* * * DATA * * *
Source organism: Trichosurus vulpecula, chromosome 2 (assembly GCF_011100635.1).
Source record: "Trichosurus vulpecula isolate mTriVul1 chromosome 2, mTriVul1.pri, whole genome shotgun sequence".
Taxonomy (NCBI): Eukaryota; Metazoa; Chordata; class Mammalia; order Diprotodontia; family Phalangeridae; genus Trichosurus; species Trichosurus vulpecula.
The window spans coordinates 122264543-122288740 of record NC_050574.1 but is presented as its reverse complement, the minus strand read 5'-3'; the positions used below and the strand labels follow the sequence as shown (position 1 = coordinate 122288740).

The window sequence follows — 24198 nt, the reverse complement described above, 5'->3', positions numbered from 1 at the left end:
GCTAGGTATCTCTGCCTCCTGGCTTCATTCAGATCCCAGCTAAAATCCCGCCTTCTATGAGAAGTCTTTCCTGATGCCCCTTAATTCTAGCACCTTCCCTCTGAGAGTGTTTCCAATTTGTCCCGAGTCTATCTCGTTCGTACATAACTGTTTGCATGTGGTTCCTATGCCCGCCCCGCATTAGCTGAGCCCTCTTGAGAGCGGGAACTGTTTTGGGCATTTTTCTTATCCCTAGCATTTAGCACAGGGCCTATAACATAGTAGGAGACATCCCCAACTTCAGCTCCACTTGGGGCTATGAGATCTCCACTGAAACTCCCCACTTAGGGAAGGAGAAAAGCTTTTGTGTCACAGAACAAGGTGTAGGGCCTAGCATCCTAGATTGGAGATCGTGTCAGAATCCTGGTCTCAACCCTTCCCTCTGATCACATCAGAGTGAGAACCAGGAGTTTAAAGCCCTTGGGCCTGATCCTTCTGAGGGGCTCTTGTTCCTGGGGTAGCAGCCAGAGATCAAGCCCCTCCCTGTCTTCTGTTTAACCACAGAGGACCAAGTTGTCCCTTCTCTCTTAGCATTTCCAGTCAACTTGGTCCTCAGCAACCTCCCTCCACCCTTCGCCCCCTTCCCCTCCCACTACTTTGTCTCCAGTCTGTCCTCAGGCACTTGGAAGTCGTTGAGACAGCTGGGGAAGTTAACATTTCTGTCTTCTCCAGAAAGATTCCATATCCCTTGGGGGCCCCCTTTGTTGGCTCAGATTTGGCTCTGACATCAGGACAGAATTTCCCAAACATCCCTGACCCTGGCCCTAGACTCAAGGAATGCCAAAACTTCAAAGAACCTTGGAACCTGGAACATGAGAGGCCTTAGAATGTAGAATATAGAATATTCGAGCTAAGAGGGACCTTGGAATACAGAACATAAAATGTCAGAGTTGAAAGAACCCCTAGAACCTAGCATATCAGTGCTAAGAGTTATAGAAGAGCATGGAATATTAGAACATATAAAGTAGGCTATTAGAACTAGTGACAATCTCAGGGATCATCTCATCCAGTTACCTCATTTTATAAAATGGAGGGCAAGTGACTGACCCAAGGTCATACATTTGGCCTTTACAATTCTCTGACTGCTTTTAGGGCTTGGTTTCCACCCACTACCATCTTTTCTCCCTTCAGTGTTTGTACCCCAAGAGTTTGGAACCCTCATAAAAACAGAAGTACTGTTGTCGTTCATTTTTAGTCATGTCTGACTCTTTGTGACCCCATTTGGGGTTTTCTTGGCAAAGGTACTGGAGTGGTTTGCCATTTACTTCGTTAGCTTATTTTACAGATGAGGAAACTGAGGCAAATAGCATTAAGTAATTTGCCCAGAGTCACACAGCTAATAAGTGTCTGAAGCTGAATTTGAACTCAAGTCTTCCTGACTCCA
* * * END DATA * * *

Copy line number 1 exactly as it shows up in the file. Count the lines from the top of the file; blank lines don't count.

Source organism: Trichosurus vulpecula, chromosome 2 (assembly GCF_011100635.1).